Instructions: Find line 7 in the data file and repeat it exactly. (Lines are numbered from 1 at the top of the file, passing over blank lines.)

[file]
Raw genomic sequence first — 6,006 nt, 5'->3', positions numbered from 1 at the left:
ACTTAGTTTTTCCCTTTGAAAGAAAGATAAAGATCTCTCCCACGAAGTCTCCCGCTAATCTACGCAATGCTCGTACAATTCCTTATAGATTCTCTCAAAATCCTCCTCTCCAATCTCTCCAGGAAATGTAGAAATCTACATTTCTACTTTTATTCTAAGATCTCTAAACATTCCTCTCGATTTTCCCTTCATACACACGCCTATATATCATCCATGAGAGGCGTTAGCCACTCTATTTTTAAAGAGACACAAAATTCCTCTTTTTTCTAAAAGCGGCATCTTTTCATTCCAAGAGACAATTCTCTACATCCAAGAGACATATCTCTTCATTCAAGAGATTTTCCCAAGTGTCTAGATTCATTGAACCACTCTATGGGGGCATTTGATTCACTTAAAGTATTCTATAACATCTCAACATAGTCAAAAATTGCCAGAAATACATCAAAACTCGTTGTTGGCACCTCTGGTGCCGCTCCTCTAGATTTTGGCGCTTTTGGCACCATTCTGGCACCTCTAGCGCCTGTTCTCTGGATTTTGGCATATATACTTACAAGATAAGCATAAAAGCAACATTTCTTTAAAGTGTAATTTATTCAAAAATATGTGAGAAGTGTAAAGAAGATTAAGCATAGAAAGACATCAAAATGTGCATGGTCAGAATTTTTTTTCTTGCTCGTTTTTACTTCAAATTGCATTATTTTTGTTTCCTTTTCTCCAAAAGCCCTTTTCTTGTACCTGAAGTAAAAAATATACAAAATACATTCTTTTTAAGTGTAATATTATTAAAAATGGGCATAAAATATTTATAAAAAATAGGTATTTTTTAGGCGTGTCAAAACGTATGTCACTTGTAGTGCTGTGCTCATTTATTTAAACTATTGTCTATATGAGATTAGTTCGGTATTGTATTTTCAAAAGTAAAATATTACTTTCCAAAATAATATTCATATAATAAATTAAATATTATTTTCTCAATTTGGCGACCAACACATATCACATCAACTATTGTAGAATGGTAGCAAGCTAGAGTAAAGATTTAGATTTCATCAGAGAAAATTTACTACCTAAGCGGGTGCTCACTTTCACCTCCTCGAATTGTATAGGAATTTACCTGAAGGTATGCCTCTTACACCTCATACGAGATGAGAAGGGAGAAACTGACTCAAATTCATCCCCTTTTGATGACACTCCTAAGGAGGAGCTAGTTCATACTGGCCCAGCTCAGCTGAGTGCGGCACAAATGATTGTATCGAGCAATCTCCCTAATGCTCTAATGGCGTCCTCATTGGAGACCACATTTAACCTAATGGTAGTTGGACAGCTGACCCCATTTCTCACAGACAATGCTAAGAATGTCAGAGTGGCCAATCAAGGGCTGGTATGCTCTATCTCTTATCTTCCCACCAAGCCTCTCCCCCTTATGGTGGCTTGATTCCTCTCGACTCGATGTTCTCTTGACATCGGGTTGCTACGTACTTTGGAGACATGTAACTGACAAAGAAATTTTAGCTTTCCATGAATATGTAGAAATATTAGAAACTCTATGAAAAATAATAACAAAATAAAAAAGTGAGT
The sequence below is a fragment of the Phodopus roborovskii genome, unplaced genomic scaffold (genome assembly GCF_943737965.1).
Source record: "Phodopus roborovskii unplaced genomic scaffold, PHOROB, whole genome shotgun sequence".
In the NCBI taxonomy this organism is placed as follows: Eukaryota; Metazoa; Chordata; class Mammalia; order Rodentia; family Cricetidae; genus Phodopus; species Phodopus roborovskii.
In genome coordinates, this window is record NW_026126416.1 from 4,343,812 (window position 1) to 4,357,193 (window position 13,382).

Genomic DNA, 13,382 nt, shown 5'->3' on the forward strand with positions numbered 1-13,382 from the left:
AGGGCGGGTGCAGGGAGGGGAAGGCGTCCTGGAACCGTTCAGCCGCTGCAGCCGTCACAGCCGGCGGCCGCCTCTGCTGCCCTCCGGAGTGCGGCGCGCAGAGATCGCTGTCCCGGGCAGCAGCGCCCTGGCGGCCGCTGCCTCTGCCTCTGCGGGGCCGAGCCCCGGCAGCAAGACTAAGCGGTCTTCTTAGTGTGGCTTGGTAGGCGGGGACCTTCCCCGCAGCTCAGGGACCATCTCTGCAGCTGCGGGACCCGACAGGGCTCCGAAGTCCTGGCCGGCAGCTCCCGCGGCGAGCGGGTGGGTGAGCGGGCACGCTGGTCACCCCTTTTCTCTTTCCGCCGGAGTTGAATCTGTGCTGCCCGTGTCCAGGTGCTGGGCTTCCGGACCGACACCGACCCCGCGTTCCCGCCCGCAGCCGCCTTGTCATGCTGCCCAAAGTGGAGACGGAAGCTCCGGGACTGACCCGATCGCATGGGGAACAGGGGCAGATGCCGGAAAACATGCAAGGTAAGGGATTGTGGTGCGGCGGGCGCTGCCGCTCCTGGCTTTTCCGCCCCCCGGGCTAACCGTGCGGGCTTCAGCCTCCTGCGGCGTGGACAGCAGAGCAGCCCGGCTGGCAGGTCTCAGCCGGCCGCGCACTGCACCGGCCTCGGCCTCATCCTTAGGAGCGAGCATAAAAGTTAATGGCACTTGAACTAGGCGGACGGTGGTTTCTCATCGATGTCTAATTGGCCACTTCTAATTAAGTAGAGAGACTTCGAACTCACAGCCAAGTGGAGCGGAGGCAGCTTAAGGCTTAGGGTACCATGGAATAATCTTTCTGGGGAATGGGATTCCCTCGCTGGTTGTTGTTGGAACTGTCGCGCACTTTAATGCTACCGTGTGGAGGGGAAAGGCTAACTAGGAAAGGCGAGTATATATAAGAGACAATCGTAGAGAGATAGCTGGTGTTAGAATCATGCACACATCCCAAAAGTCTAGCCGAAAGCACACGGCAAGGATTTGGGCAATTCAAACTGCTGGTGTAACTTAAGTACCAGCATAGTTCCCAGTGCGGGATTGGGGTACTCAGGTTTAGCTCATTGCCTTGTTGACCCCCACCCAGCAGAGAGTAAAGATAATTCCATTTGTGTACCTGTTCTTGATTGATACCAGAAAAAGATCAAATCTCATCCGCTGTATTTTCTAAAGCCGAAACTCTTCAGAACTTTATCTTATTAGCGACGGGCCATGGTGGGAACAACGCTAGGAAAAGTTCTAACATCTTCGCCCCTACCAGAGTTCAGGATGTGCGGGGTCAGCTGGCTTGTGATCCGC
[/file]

Genomic DNA, 13,382 nt, shown 5'->3' on the forward strand with positions numbered 1-13,382 from the left: